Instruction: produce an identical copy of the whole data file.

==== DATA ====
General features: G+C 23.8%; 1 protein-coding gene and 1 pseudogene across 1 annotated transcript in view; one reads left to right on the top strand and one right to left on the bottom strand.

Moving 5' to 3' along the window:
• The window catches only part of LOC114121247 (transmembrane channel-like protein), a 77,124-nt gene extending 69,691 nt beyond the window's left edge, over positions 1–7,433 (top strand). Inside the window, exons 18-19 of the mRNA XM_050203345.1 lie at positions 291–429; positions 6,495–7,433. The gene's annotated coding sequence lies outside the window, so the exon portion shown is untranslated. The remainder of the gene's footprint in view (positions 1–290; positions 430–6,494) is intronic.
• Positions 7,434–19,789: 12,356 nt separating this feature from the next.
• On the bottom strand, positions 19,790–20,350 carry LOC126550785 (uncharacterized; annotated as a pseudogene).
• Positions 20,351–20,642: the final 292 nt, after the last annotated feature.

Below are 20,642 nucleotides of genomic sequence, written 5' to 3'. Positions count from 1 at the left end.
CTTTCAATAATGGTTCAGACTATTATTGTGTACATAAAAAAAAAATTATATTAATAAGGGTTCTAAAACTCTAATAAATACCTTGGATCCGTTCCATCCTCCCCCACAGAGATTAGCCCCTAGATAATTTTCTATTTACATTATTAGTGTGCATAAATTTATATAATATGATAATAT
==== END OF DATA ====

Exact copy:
General features: G+C 23.8%; 1 protein-coding gene and 1 pseudogene across 1 annotated transcript in view; one reads left to right on the top strand and one right to left on the bottom strand.

Moving 5' to 3' along the window:
• The window catches only part of LOC114121247 (transmembrane channel-like protein), a 77,124-nt gene extending 69,691 nt beyond the window's left edge, over positions 1–7,433 (top strand). Inside the window, exons 18-19 of the mRNA XM_050203345.1 lie at positions 291–429; positions 6,495–7,433. The gene's annotated coding sequence lies outside the window, so the exon portion shown is untranslated. The remainder of the gene's footprint in view (positions 1–290; positions 430–6,494) is intronic.
• Positions 7,434–19,789: 12,356 nt separating this feature from the next.
• On the bottom strand, positions 19,790–20,350 carry LOC126550785 (uncharacterized; annotated as a pseudogene).
• Positions 20,351–20,642: the final 292 nt, after the last annotated feature.

Below are 20,642 nucleotides of genomic sequence, written 5' to 3'. Positions count from 1 at the left end.
CTTTCAATAATGGTTCAGACTATTATTGTGTACATAAAAAAAAAATTATATTAATAAGGGTTCTAAAACTCTAATAAATACCTTGGATCCGTTCCATCCTCCCCCACAGAGATTAGCCCCTAGATAATTTTCTATTTACATTATTAGTGTGCATAAATTTATATAATATGATAATAT